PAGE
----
Major Depressive Disorder is one of the most common mental disorders suffered by people within the United States. According to the 2015 National Survey of Drug Use and Health (NSDUH) published by the Substance Abuse and Mental Health Services Administration (SAMHSA), approximately 16.1 million adults 18 years of age and older experienced at least one major depressive episode in the past year. That’s 6.1% of the entire adult U.S population! As defined by the Diagnostic and Statistical Manual of Mental Disorders (DSM-IV), to be diagnosed as suffering from Major Depressive Disorder, an individual must evidence “a change in previous functioning lasting a period of at least two weeks during which time there is either depressed mood or a loss of interest or pleasure in nearly all activities”.
Much still remains unknown and controversial regarding the underlying causes and neurochemical/neurophysiological changes that either predispose people to develop Major Depressive Disorder in the first place or to continue to linger in a depressed state for protracted periods of time. One of the key questions medical science has been wrestling with is which comes first … a specific brain architecture or neurochemical abnormality that predisposes certain people to develop Major Depressive Disorder or the environment and the behavioral reactions certain people have to it that cause long-lasting changes in the brain that self perpetuate the symptomatology characteristic of Major Depressive Disorder. Likely it is an interplay of the two. Regardless of which comes first – the chicken or the egg – a great deal still needs to be learned about the cause(s) of Major Depressive Disorder and how best to go about obtaining reliable, long-lasting relief.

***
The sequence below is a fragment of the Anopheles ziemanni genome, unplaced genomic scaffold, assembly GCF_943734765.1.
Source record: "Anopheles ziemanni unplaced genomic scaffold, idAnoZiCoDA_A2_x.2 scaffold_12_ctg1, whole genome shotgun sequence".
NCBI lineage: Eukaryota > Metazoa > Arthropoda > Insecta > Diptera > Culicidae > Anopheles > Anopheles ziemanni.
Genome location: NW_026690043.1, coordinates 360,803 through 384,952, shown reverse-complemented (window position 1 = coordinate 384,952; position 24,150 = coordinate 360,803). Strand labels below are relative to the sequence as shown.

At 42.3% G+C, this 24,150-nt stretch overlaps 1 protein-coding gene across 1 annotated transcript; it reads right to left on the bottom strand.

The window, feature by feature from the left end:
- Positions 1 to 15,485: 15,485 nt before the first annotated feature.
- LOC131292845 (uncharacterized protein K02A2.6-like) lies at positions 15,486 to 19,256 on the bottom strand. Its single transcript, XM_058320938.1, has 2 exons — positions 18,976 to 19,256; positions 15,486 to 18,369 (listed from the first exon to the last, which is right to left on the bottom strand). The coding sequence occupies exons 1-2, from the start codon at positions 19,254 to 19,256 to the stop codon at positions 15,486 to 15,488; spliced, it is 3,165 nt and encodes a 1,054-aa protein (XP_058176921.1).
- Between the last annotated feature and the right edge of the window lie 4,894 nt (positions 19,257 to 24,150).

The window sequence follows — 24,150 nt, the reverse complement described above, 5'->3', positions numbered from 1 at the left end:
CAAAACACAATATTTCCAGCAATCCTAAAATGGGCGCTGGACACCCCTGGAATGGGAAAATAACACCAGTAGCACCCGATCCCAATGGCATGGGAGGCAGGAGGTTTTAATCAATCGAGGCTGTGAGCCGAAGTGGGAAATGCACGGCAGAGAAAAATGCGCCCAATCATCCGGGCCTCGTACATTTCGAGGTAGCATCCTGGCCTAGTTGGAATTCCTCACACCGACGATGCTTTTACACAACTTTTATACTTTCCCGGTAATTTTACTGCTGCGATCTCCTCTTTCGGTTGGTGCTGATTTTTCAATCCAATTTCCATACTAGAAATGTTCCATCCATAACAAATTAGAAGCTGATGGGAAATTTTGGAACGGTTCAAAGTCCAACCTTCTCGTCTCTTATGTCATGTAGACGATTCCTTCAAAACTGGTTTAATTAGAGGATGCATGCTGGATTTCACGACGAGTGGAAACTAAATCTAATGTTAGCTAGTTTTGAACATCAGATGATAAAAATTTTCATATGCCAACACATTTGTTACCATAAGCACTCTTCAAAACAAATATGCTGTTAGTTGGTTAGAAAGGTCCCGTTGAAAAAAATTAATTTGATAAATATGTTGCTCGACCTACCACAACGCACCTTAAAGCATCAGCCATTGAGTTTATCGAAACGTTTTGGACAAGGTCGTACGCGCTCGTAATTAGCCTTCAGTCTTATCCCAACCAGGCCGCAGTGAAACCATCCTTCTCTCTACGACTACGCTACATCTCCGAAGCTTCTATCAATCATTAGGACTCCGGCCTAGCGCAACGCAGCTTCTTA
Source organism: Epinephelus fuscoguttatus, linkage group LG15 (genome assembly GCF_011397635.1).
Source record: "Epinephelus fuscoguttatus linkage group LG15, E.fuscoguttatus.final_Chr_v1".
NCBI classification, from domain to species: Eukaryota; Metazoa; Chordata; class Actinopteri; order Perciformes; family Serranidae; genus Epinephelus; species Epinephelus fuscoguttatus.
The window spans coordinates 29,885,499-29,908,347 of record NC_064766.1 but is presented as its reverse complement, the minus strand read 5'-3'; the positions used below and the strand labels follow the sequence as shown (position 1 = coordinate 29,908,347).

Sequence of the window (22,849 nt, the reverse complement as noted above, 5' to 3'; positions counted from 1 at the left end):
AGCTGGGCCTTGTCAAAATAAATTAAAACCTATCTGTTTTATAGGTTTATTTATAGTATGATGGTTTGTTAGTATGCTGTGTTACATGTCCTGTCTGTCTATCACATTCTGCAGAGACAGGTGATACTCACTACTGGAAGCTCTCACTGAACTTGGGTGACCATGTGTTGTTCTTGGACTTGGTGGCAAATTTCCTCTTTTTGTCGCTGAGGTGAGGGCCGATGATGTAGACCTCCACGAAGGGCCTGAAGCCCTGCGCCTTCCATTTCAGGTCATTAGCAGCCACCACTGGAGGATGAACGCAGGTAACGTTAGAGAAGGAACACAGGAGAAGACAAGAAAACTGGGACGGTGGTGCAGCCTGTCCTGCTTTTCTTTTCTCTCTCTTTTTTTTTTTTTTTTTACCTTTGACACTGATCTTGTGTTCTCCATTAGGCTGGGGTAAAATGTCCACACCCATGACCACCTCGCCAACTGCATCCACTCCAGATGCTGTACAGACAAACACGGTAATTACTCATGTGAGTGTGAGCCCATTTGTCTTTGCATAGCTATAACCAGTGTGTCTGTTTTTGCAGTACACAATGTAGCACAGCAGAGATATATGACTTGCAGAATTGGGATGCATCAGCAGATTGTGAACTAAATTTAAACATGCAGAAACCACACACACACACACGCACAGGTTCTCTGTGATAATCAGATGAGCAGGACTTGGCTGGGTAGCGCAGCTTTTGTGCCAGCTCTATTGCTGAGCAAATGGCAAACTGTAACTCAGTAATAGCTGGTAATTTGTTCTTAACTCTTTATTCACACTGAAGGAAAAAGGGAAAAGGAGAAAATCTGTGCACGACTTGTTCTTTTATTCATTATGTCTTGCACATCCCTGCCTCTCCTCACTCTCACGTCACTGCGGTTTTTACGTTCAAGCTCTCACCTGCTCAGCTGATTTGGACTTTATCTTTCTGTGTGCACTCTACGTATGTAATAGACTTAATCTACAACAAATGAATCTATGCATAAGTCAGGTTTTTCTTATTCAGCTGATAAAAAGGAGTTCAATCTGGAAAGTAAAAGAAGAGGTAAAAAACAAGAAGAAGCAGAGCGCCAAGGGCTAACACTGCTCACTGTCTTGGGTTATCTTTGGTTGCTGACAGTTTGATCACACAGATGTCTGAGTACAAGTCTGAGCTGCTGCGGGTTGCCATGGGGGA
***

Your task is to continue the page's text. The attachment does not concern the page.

Fortunately, for people living in the New York Metropolitan Area, there are a number of medical institutions and facilities where specialist are conducting cutting edge research on this disorder. If you are someone who remains unsatisfied with the treatment options currently available or someone simply wishing to help advance medical science’s understanding of this disorder, you might consider volunteering to participate in one of these clinical research studies. SPRI Clinical Trials is one such institution that conducts Depression Research Studies Brooklyn. To learn more about what’s involved in participating in a clinical research study or to learn whether you might be eligible to participate, call SPRI at 718-626-2400 or visit them on the web at www.spribrooklyn.com.